donderdag 10 mei 2012

Welcome to the Mendenhall Glacier, 13 miles from downtown Juneau, Alaska

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A paved trail provides an easy stroll to a photo point across the lake from the glacier. Interpretive signs draw and inform visitors.Picture yourself a short drive away from the state capital, trees at your back, and in front of you, across an iceberg-dotted lake, an enormous ice field flowing down the valley in a glacier that ends at lake's edge. Welcome to the Mendenhall Glacier, 13 miles from downtown Juneau, Alaska. If you've taken the paved trail to a glacier overlook, you can glance to your right and see the visitor center, set in a cliff above the valley floor. The huge windows that make up the curving wall of the center offer an uninterrupted view of the glacier.

The center was built in 1962, the first visitor center in the National Forest System. The original structure was primarily a large observatory where people could get out of the rain and look at the glacier. It was designed to accommodate 23,000 people a year. Over the years a few exhibits were added. Thirty-five years after it first opened, the center was hosting over 250,000 people a year. Between 1997 and 1999 the building was renovated and enlarged to include an exhibit gallery and theater.

Take your choice of ramp, stairs, or elevator to reach the center's entrance. From there, you can enter the exhibit gallery through a simulated ice cave. Immediately to your right is the "Recipe for a Glacier" exhibit, and beyond it a monitor which visitors can activate to show animated views of Mendenhall Glacier advancing and receding, with corresponding dates. You move on to a fabricated ice face of the glacier, with signs explaining glacial processes. All the exhibits help show how the Mendenhall Glacier moves and shapes the valley ecosystem.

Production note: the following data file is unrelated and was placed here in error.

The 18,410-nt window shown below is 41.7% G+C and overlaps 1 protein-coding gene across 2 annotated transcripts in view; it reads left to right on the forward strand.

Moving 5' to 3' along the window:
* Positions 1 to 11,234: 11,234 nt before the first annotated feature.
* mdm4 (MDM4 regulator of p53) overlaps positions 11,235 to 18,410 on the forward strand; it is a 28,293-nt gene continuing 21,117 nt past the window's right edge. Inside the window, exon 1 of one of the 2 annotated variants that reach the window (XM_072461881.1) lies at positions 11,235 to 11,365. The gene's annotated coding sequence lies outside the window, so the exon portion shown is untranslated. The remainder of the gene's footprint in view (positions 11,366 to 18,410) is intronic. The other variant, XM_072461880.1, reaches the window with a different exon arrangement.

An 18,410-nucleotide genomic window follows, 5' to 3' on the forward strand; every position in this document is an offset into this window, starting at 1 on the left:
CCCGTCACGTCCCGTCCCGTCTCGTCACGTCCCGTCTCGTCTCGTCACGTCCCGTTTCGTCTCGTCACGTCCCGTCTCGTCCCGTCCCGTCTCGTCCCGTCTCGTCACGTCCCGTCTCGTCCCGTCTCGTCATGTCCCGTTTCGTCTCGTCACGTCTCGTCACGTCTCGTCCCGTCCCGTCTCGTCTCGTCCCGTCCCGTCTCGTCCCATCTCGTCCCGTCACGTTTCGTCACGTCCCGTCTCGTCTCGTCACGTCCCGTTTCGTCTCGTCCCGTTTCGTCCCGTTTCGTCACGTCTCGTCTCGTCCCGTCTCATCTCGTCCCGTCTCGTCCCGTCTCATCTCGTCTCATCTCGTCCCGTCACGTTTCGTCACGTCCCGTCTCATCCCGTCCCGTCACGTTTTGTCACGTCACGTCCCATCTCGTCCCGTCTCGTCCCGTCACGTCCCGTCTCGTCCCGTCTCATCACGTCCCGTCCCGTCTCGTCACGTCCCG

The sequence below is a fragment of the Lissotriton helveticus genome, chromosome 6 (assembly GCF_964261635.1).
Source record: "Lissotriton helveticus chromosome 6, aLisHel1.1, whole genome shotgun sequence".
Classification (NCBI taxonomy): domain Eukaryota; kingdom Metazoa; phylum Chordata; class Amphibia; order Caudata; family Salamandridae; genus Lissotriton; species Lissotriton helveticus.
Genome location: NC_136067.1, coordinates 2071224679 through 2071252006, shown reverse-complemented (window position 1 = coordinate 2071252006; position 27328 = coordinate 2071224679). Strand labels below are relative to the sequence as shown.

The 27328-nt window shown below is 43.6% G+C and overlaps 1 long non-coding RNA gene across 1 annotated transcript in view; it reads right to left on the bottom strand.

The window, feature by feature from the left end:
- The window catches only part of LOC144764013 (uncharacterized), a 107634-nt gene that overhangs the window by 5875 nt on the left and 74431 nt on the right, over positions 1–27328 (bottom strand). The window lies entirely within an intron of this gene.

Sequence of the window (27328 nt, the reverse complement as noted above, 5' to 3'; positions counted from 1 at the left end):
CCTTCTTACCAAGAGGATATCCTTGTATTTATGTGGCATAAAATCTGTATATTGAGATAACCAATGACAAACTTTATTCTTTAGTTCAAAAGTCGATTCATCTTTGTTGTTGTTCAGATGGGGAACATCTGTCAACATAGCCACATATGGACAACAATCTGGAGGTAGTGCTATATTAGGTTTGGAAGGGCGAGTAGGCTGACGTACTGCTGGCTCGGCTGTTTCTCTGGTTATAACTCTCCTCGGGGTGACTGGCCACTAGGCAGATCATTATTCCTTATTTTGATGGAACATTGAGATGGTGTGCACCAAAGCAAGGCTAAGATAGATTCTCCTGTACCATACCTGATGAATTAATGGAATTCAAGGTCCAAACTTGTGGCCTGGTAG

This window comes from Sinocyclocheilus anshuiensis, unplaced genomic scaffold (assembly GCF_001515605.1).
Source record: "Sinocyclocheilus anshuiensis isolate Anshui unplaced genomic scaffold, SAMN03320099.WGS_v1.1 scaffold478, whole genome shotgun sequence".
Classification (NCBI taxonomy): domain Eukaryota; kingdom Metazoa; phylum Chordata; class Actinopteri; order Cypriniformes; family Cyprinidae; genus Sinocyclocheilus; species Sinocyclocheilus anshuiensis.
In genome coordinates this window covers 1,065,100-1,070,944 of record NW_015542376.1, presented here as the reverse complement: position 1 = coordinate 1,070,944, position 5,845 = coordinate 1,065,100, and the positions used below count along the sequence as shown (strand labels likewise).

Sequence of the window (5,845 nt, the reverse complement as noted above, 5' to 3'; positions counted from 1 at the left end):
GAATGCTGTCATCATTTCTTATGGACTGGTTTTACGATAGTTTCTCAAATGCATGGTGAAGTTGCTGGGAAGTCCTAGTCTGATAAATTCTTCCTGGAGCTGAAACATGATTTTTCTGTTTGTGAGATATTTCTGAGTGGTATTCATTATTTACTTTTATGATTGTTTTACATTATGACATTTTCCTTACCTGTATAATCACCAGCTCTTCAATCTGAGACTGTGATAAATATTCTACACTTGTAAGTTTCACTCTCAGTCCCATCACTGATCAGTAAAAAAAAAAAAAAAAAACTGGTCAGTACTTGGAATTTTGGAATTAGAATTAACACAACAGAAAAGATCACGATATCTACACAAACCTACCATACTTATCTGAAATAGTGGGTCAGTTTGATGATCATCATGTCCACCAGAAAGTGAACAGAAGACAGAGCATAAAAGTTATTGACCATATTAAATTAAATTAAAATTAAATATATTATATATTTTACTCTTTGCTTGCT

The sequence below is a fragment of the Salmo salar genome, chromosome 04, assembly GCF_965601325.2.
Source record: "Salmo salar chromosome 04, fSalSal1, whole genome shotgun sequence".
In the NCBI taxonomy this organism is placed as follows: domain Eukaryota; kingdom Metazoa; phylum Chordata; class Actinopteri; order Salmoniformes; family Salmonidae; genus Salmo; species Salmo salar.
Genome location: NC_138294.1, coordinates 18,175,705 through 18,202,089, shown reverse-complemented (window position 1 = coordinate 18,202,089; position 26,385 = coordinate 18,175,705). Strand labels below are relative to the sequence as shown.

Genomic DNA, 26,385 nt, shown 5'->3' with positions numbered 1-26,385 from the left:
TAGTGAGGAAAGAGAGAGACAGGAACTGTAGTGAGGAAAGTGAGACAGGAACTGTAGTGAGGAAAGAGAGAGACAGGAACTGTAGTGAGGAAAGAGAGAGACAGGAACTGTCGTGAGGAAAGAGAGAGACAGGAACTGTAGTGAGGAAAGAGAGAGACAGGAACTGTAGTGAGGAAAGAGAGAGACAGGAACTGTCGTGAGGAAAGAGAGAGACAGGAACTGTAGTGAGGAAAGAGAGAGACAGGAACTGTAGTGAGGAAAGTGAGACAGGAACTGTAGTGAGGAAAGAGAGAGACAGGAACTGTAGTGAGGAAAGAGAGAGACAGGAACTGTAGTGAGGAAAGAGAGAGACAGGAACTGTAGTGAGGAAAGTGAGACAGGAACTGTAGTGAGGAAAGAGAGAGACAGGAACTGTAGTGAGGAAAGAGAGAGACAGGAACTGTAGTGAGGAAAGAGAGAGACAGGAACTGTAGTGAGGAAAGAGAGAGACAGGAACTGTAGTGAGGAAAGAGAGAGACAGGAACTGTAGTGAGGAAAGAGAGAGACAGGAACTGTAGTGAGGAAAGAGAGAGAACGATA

We invite you to Alaska to see Mendenhall Glacier, the visitor center and the rest of the exhibits. And we won't be disappointed if you are more impressed with the glacier than with the exhibits. That is as it should be.

May-September
8 a.m. - 7:30 p.m. Sun-Sat
Admission: $3.00

October-April
10 a.m. - 4 p.m. Thurs-Sun
Admission: free

Located in Juneau, Alaska's capital city, Mendenhall Glacier Visitor Center overlooks the Mendenhall Valley. Visitors may reach the visitor center by city bus, taxi, tour bus or rental car. The city bus drops visitors a mile and a half from the visitor center. Those choosing to walk should be prepared for changing weather conditions.

From downtown: 12 miles. Take Egan Drive and turn right at Mendenhall Loop Road. Mendenhall Loop Road turns into Glacier Spur Road and ends at the visitor center.

From the Juneau International Airport: 5 miles. Turn left onto Glacier Highway. After a quarter mile, the road will curve right and become Mendenhall Loop Road. Follow this road across Egan Drive. Mendenhall Loop Road eventually turns into Glacier Spur Road and ends at the Visitor Center.

From the Alaska State Ferry Terminal: 7 miles. Turn right onto Glacier Highway. After a mile and a half, the road splits at Auke Bay. Turn left onto Mendenhall Loop Road. After four miles, it will intersect Glacier Spur Road. Turn left onto Glacier Spur Road.

Basic facts about the Mendenhall Glacier Visitor Center's accessibility to visitors with disabilities:

» The visitor center has two accessible entrances - an upper entrance with a ramp and a lower entrance with elevators.

» The first parking lot offers restricted parking for vehicles displaying the international symbol of access or official identification issued by a city or state.

» The visitor center's film and video exhibits are captioned. Personal listening devices may be checked out from the Information Desk for the Magnificent Mendenhall movie.

» A public TTY is available at the visitor center's information desk.

» Photo Point Trail and the salmon viewing are accessible.

Mendenhall Glacier is located in a rain forest, and let's face it - without all that rain and snow, the glaciers wouldn't be here either. Staying warm and dry while kayaking, camping, hiking, biking and so forth is critical to preventing hypothermia as well as making your visit more enjoyable. Come prepared with clothing that is warm even when wet - such as wool and polar fleece - and with items that can be layered. Raingear, hats, gloves and sturdy shoes or hiking boots are strongly recommended. Juneau's weather is fairly mild. Summer highs hover in the upper sixties and summer lows drop to the mid-fifties. Winter highs reach to 45°F. and winter lows stray into the mid-twenties.

Tongass National Forest | Mendenhall Glacier Visitor Center
Programs | Trails | FAQs

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